One of the most basic laws of economics is that if you tax something, you get less of it. So why is business-loving Texas one of the few states that imposes a damaging tax on business revenue?
In its current form, the Texas margin tax dates to 2005, when the state overhauled its franchise tax to raise money for school financing. The margin tax was sold as a fair, transparent way for the state to raise needed revenue. In practice, the tax hasn’t lived up to these standards. In fact, the margin tax represents everything people hate about paying taxes.
1. It’s complicated. The margin tax includes four different methods for calculating a business’ tax base, multiple tax rates and numerous deductions and exemptions, all making it difficult to even summarize how the tax works in practice. In some cases, a company may find it costs more to calculate what they owe than what they will actually pay. The law’s complexity has also resulted in several high-profile lawsuits, as businesses have sought refuge in the courts from bureaucratic uncertainty.
2. It’s unfair. Economists long have criticized gross-receipts taxes because they disproportionately burden some types of businesses more than others. Unlike a retail sales tax, which is imposed once at the end of the production and distribution process, a gross-receipts tax (like the margin tax) can apply at multiple points along the way. A company that buys lumber to build doll-houses, for example, could end up paying higher effective rates than a service-oriented business, like a law firm.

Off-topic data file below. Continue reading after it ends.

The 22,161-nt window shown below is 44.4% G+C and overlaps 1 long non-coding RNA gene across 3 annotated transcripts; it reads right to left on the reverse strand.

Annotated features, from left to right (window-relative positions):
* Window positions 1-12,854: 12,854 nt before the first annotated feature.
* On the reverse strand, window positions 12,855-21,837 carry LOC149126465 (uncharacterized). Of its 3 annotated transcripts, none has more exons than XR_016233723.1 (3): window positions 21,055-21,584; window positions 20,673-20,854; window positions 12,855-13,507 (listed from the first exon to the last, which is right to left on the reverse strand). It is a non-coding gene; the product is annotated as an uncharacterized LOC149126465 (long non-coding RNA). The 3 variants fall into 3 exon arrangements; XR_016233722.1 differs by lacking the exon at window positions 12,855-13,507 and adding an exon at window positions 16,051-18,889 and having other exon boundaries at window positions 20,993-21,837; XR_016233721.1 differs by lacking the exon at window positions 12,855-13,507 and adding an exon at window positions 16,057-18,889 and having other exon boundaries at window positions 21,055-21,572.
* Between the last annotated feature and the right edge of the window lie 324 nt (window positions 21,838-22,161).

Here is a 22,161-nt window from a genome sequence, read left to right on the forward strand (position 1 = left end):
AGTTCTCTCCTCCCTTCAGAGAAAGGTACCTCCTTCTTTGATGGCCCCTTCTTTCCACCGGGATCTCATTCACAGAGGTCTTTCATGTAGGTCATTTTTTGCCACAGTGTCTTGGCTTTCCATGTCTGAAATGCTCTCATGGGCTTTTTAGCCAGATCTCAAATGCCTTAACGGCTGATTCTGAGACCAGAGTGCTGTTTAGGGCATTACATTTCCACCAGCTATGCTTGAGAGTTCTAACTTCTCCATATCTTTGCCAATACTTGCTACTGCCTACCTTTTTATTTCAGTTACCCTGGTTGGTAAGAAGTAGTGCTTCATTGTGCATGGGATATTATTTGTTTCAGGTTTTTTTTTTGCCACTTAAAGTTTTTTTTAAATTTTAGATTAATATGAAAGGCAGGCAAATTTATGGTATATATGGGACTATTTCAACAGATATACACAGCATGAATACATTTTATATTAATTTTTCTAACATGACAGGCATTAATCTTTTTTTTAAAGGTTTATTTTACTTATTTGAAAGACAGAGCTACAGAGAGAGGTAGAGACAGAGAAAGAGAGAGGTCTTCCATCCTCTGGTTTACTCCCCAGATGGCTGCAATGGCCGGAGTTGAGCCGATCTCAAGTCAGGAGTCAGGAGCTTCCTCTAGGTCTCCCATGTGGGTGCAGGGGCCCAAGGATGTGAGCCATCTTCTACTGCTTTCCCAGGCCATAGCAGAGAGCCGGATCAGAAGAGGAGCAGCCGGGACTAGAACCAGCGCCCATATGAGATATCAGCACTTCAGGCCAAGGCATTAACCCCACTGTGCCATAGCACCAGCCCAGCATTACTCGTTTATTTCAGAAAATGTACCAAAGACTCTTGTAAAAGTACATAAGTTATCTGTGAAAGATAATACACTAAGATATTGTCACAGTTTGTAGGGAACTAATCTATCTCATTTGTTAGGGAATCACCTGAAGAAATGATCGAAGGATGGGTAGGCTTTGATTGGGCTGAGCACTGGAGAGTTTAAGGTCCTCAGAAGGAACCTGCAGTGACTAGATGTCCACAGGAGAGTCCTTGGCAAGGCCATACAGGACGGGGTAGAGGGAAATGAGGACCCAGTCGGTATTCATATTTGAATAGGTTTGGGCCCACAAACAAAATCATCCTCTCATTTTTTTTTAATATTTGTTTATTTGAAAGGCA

3. It’s hidden. Each time a good or service is taxed, the cost of the tax is passed on to the next buyer in the form of higher prices. The cost of the margin tax is therefore borne largely by consumers, rather than businesses themselves. But unlike a retail sales tax, people have no way to know just how much the tax is costing them in the form of higher prices.
4. It’s bad for business…and everyone else. According to recent analysis by University of Texas at San Antonio professors John Merrifield and Corey DeAngelis, personal income in Texas is between $30.5 billion and $46.3 billion lower than it would be if the margin tax had never been enacted.
5. It doesn’t raise much money. Perhaps surprisingly, given the economic damage it causes, the margin tax hasn’t proven very effective at raising revenue. When originally enacted, the margin tax was projected to bring in $5.9 billion in revenue a year. Instead, revenue from the margin tax totaled only $4.5 billion in 2008 and $4 billion in 2009.
6. It puts Texas at a competitive disadvantage. The margin tax is making Texas out of step with other states. Only four other states have a gross receipts tax, and several states have recently moved to repeal their versions of similar taxes. Just last year, voters in Nevada rejected a proposal to enact a gross-receipts tax along Texas lines. The margin tax’s continued existence is a serious drag on Texas’ economic competitiveness. According to a study by the Tax Foundation, were Texas to repeal the margin tax, it would immediately jump from 10th to 3rd in the rankings of states with the most business-friendly climates.
Given the large volume of tax revenue currently flowing into state coffers, repealing the margin tax is not only possible, it may be necessary to prevent the temptation to overspend. More than a half-dozen bills already have been filed this session that would either phase out or immediately repeal the margin tax. The Legislature should follow through and put the tax out of its misery.
Josiah Neeley is the Texas State Director for the R Street Institute. Follow him on Twitter @jneeley78.